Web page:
Advanced public health professionals work in a field that requires specialized training, under job titles like Epidemiologist, Sanitarian, Biostatician, Disaster and Emergency Specialist, and Public Health Director or Educator. Roles like these require a specific set of public health skills that can only be attained through a Master’s in Public Health (MPH) program.
What does it take to succeed in the world of public health? Goodwin University’s MPH curriculum offers what you need to develop and enhance these public health skill areas, and forge a rewarding career.
1. Research and Analytical Skills
In the public health profession, you will be expected to draw on your abilities to conduct thorough and sound research. Even more, you will need to possess analytical skills to interpret your research and turn it into action! You see, methodology is not enough in an advanced public health career. In this field, leaders must use their research to make decisions, address public health needs, allocate resources, and affect large populations of people. Therefore, accuracy in your assessments is of the utmost importance.
In your second semester at Goodwin University’s MPH program, you will dive right into two required courses designed to help hone your research and analytical skills: one on methods, and the second on ethical issues.
2. Ethics and Empathy
Speaking of ethical issues—if you want to be working in public health, your standard of ethics should be sky-high. Whether you’re working with biohazards, vulnerable populations, or infectious diseases, the integrity of your actions will go hand-in-hand with mitigating risk. In fact, there is an entire 34-page Public Health Code of Ethics, published by the American Public Health Association (APHA), which is an important resource for all public health practitioners. The APHA includes the following “core ethical values” in no particular rank or order:
- Professionalism and Trust
- Health and Safety
- Health Justice and Equity
- Interdependence and Solidarity
- Human Rights and Civil Liberties
- Inclusivity and Engagement
Each of these points are inter-dependent on one another, if the promotion of public health is to succeed and do good for our communities. Sensitive public health situations require an ethically sound and empathetic public health professional.
3. Effective Communication
No matter your specific role in public health, communication skills are going to be absolutely essential in order to do your job well. As one Forbes says of “competent and confident” communication, “…there may be no skill more fundamentally important for realizing progress.” And isn’t “progress” the entire point of public health work?
An MPH curriculum is built to give you the confidence and decisiveness in your technical skills and education, to make you an efficient communicator and leader. After all, public health leaders must communicate with a range of individuals and teams, communities and populations. Communication is at the heart of their career.
You can beef up the talk to your walk, as well, with Career Services from your University. At Goodwin, these include benefits like mock interviews and employer networking events. Showing your strength as a communicator will start when you first shake the hand of your prospective new boss. Striding into the hiring process with a support system like Goodwin University at your back should put you at ease.
4. Critical Thinking
People who like problems are often attracted to the field of public health. Well, people who like solving them, anyway! The electives offered in the MPH program at Goodwin University teach real-life public health skills, such as: U.S. Healthcare Delivery Systems, Public Health and an Aging Society, and Introduction to Maternal and Child Health.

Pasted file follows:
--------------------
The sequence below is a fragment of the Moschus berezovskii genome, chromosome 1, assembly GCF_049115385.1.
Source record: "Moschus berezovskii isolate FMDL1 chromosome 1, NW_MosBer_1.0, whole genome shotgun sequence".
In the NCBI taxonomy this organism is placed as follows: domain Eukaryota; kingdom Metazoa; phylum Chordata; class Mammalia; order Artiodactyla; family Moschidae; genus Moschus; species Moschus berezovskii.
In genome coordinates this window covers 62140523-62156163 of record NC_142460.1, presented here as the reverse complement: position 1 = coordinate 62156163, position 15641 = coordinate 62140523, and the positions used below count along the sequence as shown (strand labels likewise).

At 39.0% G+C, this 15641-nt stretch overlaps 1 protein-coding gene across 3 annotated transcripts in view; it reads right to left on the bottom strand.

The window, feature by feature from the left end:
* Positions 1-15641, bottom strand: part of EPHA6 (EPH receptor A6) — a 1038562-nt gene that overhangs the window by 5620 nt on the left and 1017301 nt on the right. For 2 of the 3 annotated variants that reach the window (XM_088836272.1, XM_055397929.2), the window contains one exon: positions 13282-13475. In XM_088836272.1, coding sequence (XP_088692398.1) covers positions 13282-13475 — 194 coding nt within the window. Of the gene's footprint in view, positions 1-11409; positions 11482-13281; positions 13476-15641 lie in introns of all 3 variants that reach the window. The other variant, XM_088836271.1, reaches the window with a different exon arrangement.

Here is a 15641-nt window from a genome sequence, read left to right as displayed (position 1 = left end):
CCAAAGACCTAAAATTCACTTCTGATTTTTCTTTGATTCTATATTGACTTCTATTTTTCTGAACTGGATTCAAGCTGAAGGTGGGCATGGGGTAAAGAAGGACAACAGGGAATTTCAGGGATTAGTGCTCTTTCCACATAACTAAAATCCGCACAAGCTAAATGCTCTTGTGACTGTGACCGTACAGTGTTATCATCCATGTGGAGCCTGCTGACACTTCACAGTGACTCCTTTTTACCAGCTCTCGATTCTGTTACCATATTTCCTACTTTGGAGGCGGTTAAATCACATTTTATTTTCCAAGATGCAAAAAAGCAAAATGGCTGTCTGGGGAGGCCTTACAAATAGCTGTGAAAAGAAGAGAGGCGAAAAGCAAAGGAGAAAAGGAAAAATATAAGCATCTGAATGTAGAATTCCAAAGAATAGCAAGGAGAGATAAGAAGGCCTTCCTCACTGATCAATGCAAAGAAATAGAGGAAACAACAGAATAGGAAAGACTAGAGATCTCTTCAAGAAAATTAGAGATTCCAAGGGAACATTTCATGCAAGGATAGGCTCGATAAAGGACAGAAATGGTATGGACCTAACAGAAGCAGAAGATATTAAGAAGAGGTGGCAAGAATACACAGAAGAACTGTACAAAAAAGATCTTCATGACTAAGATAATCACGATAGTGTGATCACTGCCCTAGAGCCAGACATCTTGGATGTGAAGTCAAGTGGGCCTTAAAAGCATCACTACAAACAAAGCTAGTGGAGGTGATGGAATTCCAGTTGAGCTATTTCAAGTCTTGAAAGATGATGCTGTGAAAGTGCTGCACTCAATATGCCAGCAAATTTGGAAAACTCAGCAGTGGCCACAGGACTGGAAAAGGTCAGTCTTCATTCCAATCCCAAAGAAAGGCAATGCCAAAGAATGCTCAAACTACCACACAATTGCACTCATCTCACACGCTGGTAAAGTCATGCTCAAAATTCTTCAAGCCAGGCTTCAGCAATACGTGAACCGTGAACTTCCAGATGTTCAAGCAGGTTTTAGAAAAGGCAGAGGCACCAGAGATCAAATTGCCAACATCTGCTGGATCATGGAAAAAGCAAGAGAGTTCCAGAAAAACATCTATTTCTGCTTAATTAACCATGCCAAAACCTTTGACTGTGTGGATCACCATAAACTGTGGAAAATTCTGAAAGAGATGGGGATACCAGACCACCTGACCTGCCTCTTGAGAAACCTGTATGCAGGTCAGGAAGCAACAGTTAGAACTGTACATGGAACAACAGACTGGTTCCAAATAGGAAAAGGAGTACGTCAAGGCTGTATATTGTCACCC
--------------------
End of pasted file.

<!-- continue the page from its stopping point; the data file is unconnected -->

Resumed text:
Learning what the core public health issues are in specific populations — including rural or dense communities, aging groups of people, and family health — will help you assess and diagnose problems, draw up a plan for action, and implement health programs that fit the population’s needs. This is a key area where you’ll want to demonstrate your strong critical thinking skills through specificity. Different populations require different solutions, and as a leader in public health, you will want to display and embody an attentiveness to diversity and cultural competency.
5. Politics and Policy Management
Whether you’re working in the field and collecting data, analyzing biohazardous materials in the lab, or creating reports for government organizations, politics and policy management are essential public health skills for your career. In fact, you will most certainly be touching policy in one way or another. You might be writing policy, implementing policy, evaluating policy, or actively trying to improve policy. All of the work that public health workers do is scaled for systems, and therefore, policy must be put in place in order for populations to receive the intended assistance. The course Public Health Policy will provide a strong foundation for your career, which you may build on with electives like Public Health Administration, Environmental Health Policy, and Public Health Economics.
The MPH degree at Goodwin University is focused on producing scholars who are equipped with the most important public health skills—the skills required for today’s competitive workforce. Working in public health is a dynamic way to make an impact on the world, and develop a rewarding career. Learn more about the advantages of Goodwin University’s Master’s in Public Health program online.
Goodwin University is a nonprofit institution of higher education and is accredited by the New England Commission of Higher Education (NECHE), formerly known as the New England Association of Schools and Colleges (NEASC). Goodwin University was founded in 1999, with the goal of serving a diverse student population with career-focused degree programs that lead to strong employment outcomes.